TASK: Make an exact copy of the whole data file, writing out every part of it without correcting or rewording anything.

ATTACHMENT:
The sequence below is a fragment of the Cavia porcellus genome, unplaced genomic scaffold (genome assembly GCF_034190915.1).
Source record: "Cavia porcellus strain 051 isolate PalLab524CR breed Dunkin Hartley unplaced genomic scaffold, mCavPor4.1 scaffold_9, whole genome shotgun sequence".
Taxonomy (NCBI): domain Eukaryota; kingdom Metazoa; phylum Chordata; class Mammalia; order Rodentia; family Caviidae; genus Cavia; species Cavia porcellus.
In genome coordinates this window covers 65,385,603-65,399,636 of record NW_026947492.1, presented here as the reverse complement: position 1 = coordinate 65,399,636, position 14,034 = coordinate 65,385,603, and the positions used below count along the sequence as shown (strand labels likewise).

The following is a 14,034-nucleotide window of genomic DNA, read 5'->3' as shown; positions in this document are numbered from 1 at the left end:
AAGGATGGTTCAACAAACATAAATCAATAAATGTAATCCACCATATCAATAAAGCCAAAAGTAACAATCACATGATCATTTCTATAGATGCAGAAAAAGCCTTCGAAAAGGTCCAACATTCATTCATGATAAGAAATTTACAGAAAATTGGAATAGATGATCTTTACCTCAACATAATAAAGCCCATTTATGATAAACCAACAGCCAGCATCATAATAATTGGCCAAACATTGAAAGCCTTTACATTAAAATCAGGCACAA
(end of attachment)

The sequence below is a fragment of the Cavia porcellus genome, unplaced genomic scaffold (genome assembly GCF_034190915.1).
Source record: "Cavia porcellus strain 051 isolate PalLab524CR breed Dunkin Hartley unplaced genomic scaffold, mCavPor4.1 scaffold_9, whole genome shotgun sequence".
Taxonomy (NCBI): domain Eukaryota; kingdom Metazoa; phylum Chordata; class Mammalia; order Rodentia; family Caviidae; genus Cavia; species Cavia porcellus.
In genome coordinates this window covers 65,385,603-65,399,636 of record NW_026947492.1, presented here as the reverse complement: position 1 = coordinate 65,399,636, position 14,034 = coordinate 65,385,603, and the positions used below count along the sequence as shown (strand labels likewise).

The following is a 14,034-nucleotide window of genomic DNA, read 5'->3' as shown; positions in this document are numbered from 1 at the left end:
AAGGATGGTTCAACAAACATAAATCAATAAATGTAATCCACCATATCAATAAAGCCAAAAGTAACAATCACATGATCATTTCTATAGATGCAGAAAAAGCCTTCGAAAAGGTCCAACATTCATTCATGATAAGAAATTTACAGAAAATTGGAATAGATGATCTTTACCTCAACATAATAAAGCCCATTTATGATAAACCAACAGCCAGCATCATAATAATTGGCCAAACATTGAAAGCCTTTACATTAAAATCAGGCACAA